A review of research about the impact of parental drug misuse and promising interventions. The findings are linked to the dimensions of children’s lives that practitioners will be familiar with through their assessment work under the NAF and the CAF. They draw mainly on studies published in the past ten years in the UK and Ireland, with additional material from the USA about intervention studies because of the lack of this material in UK and Irish research. The review is produced separately from the one on problem drinking, below, because of the important differences between the two issues.
Research in Practice (2002)
A chapter describing how the Matching Needs & Services audit tool was developed and tested and has been used by various social care and health agencies and for different samples of children and families. With a particular focus on emerging clusters of need, the use of the tool to achieve ownership of local research findings across agencies, and the contribution of young people and parents to auditing need, identifying outcomes and planning new services.
Chapter in Ward H and Rose W (eds) Approaches to Needs Assessment in Children's Services (2002) JKP
This book extracts the findings about fathers, and about the range of professional responses to them, in the research studies that informed Child Protection: Messages from Research (DH 1995). It discusses the impact of fathers on children’s development, gives examples of good practice in working with fathers, highlights issues for future research and lists useful organisations and contacts.
Radcliffe Medical Press (commissioned by DH) (2000)
One of the practice tools developed at Dartington as part of its common language work about children in need. It is an audit tool to help agencies collect information on the needs of children in order to plan and implement more effective services and evaluate them to see if they are having the desired effect. It identifies the principal groups of children in need in a local authority area and promotes communication between professionals from different agencies. It also provides a mechanism for incorporating the views of service users in identifying need and planning service responses.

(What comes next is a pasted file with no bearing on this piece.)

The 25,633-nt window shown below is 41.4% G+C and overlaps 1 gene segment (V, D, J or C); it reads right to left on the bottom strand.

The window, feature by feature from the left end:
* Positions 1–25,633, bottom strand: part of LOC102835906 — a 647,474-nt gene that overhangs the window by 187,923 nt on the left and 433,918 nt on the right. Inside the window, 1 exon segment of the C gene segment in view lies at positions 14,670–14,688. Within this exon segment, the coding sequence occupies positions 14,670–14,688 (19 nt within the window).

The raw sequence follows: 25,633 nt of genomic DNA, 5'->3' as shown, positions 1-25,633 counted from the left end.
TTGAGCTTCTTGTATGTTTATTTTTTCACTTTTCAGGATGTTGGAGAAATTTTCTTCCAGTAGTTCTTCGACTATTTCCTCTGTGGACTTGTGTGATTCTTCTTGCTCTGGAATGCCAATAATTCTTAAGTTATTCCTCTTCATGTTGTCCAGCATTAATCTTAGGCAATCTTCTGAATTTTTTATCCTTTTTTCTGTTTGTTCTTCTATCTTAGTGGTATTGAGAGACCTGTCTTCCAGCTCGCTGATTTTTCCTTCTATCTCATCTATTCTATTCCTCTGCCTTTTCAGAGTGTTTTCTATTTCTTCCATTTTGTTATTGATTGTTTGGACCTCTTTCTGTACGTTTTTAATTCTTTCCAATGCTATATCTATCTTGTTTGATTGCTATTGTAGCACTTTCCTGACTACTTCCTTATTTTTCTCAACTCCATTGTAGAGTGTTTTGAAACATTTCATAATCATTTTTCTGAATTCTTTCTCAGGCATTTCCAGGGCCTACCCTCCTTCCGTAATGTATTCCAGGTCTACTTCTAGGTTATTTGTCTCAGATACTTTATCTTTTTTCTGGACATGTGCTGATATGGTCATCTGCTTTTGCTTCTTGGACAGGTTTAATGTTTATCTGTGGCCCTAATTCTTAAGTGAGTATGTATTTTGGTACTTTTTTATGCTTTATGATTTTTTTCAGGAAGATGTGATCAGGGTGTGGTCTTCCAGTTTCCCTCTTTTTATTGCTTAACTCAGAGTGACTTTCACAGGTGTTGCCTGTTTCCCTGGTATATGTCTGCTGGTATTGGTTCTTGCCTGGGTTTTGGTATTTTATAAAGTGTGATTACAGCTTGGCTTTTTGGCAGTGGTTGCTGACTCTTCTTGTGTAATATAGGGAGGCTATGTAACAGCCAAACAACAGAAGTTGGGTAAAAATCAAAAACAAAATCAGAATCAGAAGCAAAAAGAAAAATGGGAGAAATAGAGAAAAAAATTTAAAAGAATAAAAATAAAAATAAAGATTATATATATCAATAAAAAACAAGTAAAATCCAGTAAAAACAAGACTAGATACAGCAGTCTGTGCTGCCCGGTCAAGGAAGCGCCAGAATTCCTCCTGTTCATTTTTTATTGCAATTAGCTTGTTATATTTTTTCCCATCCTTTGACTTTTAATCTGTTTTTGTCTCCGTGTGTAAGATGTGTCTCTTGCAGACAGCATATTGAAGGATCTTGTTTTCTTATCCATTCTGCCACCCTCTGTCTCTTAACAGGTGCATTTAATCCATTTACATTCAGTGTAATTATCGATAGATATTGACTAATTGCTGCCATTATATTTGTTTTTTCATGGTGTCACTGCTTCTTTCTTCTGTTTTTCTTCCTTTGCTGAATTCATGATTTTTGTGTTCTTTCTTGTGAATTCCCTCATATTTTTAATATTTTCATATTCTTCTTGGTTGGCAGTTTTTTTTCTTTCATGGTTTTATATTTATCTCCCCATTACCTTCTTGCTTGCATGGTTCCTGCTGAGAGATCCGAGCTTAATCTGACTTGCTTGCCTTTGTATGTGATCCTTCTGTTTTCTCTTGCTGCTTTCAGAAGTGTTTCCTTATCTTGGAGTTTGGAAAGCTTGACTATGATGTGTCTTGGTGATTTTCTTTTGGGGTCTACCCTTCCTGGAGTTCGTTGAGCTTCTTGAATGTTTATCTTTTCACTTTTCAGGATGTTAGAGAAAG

Dartington Social Research Unit(1999)
This tool can help design better residential services for children in need. It can be used as a stand-alone tool to reflect on what a residential placement for children in need is intended to achieve and how it can improve life for its residents, or it can be used in conjunction with Matching Needs & Services, above, to clarify the needs of the children being looked after and how residential placements can help achieve desired outcomes for them and the range of professional responses to them.
Dartington Social Research Unit(1999)
A practical guide to those parts of the Children Act 1989 that relate to the provision of services by local authorities to children and families, dealing in particular with the powers and duties of local authorities in relation to children in need, child protection and care and supervision proceedings. It combines a discussion of the legal framework of the Act with information about good social and legal practice, relevant research and recent case law. It is grounded on the author’s practical experience of providing an advice and advocacy service for families and training for social workers, lawyers and other child care professionals.
A chapter that describes two mechanisms for empowerment that were developed in the mid-1990s under the auspices of Family Rights Group, a national organisation with a long-standing reputation for promoting user participation in children and family services. The first is family group conferences – its development and philosophy, its introduction to the UK from New Zealand, early findings from research studies, and how it works in practice. The second mechanism is family advocacy – with comment on its slow growth, the impetus provided by the Children Act 1989, and the essential elements for successful local schemes.
In Cannan C and Warren C (eds) Social Action with Children and Families (1997) Routledge